Schlumberger

Case Study: BroadBand Sequence Service Contributes 42% of Total Oil Production in Well for Whiting Petroleum

Fracturing service stimulates uncemented 1,822-ft section, treats 17% of lateral length for increased production in Pronghorn Formation, Williston basin

Challenge: Stimulate uncemented 1,822-ft [555.3-m] interval in the heel section.

Solution:

  • Run a wireline ultrasonic tool on a TuffTRAC cased hole services tractor to understand the quality of hydraulic isolation behind the casing and to determine where BroadBand Sequence fracturing service needed to be applied.
  • Apply BroadBand Sequence service to improve wellbore coverage and reservoir contact efficiently across the area.
  • Confirm results with a Flow Scanner horizontal and deviated well production logging system and evaluate three-phase production across a deviated lateral.

Result:

  • Stimulated 14 fracturing stages by sequentially pumping 12 BroadBand Sequence service composite pills in 14 hours.
  • Attributed 42% of oil production on this 10,847-ft [3,306.2-m] lateral coming from the 1,822 ft [555.3 m] where BroadBand Sequence service was applied.

Challenging completion with uncemented section

Whiting Petroleum Corporation, one of the largest operators in the Williston basin, needed to stimulate a well drilled in the Pronghorn Formation with an uncemented interval in the heel section. A TuffTRAC cased hole services tractor was run in hole, and the ultrasonic log results confirmed good cement isolation below 18,650 ft [5,685 m], moderate isolation with some microdebonded cement between 12,900 and 18,650 ft [3,932 and 5,685 m], and partially fingered to almost no cement isolation between 12,900 ft [3,932 m] and the liner top. Simultaneously, casing thickness was directly measured so that an accurate liner burst pressure casing rating could be determined joint by joint across the lateral.

Effective stimulation treatment and job design

A 1,822-ft [555.3-m] section was treated with 14 fracturing stages, and 12 BroadBand Sequence service composite pills were applied from stage 34 to stage 47. A bridge plug was placed in the middle of this interval to create two 911-ft [277.7-m] intervals to improve performance. The composite pills were pumped between fracturing stages to temporarily isolate previously stimulated entry points.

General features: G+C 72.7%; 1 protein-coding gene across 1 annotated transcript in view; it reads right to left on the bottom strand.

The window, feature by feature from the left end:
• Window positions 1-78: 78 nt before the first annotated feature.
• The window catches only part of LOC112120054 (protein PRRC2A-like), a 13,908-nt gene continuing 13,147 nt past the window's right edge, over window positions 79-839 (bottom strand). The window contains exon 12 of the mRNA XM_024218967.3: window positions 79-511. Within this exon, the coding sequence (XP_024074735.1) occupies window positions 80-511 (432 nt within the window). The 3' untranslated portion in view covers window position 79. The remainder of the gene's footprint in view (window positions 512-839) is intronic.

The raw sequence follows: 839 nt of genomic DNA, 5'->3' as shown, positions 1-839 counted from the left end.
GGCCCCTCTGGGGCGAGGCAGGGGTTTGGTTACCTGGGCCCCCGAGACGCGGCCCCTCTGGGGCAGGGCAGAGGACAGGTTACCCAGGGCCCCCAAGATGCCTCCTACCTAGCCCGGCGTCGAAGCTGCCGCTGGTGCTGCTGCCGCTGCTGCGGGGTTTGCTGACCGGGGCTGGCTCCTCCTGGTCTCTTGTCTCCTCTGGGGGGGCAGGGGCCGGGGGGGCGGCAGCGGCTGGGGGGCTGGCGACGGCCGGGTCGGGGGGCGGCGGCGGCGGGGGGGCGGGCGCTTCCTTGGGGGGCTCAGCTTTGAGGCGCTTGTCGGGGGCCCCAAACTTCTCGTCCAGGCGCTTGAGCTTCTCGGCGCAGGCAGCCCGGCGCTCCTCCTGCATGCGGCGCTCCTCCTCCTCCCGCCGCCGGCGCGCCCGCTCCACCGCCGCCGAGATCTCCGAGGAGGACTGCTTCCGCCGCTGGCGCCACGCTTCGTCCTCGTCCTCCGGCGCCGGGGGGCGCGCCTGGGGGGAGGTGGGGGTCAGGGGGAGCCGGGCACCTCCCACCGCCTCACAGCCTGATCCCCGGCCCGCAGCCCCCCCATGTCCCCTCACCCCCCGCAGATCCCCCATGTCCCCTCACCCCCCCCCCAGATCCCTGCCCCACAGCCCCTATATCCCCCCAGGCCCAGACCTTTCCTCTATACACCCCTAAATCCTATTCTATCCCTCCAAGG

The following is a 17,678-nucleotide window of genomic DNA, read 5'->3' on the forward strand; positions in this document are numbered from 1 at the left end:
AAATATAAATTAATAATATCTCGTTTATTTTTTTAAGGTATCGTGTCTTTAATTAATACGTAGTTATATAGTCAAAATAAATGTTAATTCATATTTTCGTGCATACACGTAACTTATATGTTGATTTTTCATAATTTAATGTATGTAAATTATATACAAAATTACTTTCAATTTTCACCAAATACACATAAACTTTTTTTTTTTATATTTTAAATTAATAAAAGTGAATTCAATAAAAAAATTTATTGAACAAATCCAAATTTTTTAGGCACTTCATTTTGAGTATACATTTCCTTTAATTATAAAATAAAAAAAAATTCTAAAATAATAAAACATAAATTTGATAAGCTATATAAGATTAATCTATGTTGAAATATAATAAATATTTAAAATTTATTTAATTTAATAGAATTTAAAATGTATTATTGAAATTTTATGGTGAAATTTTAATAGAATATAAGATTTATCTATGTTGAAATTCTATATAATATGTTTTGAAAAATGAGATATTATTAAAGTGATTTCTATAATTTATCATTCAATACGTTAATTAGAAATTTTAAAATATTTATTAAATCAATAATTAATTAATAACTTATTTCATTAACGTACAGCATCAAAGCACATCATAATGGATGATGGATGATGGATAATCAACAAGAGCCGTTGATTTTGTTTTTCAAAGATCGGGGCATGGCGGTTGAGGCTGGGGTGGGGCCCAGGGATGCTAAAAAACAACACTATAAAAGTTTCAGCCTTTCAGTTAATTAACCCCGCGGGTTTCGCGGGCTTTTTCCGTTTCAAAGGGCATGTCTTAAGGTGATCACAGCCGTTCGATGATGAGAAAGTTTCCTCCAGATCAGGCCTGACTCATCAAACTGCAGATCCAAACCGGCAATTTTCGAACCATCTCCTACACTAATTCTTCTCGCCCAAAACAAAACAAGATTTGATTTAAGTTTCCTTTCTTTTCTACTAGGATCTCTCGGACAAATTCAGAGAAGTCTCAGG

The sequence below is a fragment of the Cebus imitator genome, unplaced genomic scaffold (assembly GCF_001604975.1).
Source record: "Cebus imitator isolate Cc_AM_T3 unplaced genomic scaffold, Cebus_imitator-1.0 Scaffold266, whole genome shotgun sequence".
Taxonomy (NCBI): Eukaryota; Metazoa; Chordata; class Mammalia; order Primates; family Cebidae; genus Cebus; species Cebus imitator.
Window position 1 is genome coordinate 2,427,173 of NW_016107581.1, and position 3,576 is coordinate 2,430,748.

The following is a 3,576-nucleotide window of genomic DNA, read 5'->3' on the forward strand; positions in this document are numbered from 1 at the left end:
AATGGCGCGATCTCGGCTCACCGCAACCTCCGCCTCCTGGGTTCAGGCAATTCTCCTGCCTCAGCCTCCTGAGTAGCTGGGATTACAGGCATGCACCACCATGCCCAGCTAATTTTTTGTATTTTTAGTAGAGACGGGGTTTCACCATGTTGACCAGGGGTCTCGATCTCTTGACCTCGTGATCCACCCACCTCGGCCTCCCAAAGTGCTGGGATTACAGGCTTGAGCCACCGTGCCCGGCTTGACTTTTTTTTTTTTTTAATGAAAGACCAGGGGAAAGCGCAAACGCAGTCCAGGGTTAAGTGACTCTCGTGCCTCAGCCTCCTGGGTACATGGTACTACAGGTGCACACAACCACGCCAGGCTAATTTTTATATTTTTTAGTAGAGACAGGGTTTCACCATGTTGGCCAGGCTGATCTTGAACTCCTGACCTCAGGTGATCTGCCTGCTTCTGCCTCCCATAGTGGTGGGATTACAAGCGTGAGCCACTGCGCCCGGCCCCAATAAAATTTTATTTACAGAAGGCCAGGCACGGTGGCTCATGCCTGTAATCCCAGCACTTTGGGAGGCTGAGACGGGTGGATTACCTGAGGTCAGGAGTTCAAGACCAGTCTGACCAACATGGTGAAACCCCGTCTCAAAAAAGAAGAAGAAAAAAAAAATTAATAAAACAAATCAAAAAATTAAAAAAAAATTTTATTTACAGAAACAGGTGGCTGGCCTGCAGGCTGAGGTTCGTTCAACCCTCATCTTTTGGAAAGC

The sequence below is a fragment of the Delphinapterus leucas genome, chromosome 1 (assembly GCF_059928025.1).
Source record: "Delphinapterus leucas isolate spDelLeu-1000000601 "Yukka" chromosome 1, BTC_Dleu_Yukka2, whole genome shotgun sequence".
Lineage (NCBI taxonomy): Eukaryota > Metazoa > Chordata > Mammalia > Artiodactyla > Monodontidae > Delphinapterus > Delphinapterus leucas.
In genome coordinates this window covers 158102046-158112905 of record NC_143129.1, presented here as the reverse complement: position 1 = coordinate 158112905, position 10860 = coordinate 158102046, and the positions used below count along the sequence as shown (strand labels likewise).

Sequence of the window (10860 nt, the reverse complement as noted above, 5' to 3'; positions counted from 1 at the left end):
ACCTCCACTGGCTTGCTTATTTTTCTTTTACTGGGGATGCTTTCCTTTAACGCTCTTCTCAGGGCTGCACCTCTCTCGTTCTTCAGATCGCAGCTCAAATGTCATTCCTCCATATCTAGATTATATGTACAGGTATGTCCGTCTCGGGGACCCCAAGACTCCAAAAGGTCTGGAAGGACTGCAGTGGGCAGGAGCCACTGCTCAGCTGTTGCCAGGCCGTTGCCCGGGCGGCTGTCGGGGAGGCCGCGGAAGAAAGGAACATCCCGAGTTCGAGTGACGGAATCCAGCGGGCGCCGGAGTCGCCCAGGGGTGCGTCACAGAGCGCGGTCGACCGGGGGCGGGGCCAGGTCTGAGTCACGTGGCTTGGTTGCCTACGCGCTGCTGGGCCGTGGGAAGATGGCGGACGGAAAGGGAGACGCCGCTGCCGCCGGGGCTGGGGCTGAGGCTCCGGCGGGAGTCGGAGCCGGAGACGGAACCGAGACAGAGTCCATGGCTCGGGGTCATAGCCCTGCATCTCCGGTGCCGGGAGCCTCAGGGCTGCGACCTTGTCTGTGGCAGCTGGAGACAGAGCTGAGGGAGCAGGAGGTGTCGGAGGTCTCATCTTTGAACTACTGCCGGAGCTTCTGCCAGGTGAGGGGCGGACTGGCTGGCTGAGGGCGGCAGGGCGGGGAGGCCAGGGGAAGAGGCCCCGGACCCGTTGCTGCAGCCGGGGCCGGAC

Stimulation of the 1,822-ft [555.3-m] interval was completed in 14 hours. Initial shut-in pressure (ISIP) measurements captured at the end of each stage showed progressive increases. A total gain in ISIP of 1,376 psi [9.5 MPa] with a maximum fracturing gradient of 0.967 psi/ft was recorded.

The initial 9,025 ft [2,750.8 m] of lateral were previously stimulated as per the original completion plan with 33 additional plug-and-perf stages and without use of BroadBand Sequence service. The maximum fracturing gradient measured for this section of the lateral was 0.943 psi/ft.

Successful stimulation results confirmed by logging system

The Flow Scanner system was used during six passes to accurately quantify oil, water, and gas holdup across the lateral. The well was flowing at approximately 512 bbl of oil per day, 1,061 bbl of water per day, and 971 Mcf/d during logging.

Stages 34–47 were analyzed as a single producing interval as there was no hydraulic isolation (little to no cement), allowing production to move in and out of the wellbore based on trajectory. This lost hydraulic isolation presented itself as decreasing spinner response due to an increasing flow area (fingered cement) behind pipe. Qualitative indications of production were observed over this interval (temperature, spinners) to support production behind pipe at most of the Broadband Sequence service perforations. All production from this interval was forced back into the liner at the top perforation (stage 47).

The Flow Scanner system’s production logging showed that 42% of total oil production was coming from the section where BroadBand Sequence service was pumped, which represents only 17% of the lateral length. These encouraging results demonstrate the value of the BroadBand Sequence service as a key enabler for challenging well stimulation operations.


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